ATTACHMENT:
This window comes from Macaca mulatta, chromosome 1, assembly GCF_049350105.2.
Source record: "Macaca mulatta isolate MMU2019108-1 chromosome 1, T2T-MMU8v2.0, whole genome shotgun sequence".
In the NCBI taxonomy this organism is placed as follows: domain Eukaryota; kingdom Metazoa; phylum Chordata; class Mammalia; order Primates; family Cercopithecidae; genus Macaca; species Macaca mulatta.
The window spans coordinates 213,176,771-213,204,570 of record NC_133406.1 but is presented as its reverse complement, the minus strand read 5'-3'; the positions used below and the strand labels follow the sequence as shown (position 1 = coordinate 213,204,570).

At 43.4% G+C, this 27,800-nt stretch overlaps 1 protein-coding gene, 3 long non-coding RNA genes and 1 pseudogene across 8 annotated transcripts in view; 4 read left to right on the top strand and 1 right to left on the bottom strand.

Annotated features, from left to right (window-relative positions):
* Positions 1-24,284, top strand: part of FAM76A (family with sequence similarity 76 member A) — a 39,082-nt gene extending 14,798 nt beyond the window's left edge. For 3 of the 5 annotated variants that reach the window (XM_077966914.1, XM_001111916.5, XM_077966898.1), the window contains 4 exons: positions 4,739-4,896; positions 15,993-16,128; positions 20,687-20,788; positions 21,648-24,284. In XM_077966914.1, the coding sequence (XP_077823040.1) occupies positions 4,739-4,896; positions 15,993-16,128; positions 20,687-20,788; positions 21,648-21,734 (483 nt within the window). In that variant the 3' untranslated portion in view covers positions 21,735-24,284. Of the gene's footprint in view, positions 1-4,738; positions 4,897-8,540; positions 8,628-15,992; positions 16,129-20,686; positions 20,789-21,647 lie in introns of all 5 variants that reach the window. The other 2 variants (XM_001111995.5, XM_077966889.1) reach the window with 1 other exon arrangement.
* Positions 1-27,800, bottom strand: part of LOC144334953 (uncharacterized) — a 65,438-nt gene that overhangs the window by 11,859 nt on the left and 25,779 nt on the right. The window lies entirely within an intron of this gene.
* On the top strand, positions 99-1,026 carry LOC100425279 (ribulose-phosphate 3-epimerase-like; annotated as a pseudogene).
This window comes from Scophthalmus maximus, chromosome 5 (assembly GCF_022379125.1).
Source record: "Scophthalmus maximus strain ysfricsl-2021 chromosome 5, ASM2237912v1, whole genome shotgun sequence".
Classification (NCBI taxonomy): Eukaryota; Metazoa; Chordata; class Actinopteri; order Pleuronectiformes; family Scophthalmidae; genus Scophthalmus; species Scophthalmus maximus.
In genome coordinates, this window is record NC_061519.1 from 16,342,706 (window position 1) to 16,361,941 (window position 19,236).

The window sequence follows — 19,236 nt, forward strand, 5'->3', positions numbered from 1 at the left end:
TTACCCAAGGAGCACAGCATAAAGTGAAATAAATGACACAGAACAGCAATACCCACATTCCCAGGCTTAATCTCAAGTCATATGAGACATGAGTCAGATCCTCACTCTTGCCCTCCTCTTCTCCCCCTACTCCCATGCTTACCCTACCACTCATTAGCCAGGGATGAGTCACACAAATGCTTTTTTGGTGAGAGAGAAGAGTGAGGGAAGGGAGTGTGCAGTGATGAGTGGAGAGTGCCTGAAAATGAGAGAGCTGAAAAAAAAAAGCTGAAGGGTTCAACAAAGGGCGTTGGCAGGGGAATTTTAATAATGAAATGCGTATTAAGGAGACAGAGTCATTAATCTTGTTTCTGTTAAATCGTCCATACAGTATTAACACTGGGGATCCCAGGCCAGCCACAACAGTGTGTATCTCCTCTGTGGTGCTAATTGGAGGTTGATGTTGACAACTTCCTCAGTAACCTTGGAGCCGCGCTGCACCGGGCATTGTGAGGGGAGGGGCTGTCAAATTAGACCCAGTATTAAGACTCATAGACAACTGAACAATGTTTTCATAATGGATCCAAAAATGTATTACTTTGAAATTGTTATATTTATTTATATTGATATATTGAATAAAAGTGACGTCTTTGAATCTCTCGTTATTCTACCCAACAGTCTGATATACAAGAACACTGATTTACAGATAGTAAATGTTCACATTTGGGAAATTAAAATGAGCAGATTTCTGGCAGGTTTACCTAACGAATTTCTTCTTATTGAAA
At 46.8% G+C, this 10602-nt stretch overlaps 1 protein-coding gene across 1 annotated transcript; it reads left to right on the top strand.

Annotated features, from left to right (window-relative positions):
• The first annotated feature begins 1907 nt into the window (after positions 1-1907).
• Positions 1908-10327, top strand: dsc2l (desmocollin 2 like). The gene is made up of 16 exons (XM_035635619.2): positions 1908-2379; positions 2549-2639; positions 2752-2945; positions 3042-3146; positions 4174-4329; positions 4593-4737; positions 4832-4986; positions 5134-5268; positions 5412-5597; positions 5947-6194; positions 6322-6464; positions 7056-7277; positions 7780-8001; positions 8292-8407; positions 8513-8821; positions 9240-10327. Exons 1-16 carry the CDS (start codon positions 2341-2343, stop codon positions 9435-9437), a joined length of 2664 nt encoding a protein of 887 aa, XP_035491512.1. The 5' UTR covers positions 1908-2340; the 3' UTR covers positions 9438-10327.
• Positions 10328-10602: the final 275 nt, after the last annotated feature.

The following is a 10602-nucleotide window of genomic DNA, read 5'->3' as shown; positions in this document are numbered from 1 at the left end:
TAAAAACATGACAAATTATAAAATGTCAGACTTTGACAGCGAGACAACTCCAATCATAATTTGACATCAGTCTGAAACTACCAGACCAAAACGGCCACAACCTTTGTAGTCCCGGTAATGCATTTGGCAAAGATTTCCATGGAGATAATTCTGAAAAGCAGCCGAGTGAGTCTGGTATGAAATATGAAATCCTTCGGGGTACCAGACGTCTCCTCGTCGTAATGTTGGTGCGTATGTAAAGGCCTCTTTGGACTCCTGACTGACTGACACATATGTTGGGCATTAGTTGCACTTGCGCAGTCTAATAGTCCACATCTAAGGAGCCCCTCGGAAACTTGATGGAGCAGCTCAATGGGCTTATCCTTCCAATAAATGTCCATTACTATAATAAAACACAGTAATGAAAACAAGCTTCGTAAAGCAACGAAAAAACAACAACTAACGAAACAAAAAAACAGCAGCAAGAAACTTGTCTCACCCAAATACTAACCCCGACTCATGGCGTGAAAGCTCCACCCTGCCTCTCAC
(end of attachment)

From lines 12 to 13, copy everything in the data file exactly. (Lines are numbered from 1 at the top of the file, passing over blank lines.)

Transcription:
Classification (NCBI taxonomy): Eukaryota; Metazoa; Chordata; class Actinopteri; order Pleuronectiformes; family Scophthalmidae; genus Scophthalmus; species Scophthalmus maximus.
In genome coordinates, this window is record NC_061519.1 from 16,342,706 (window position 1) to 16,361,941 (window position 19,236).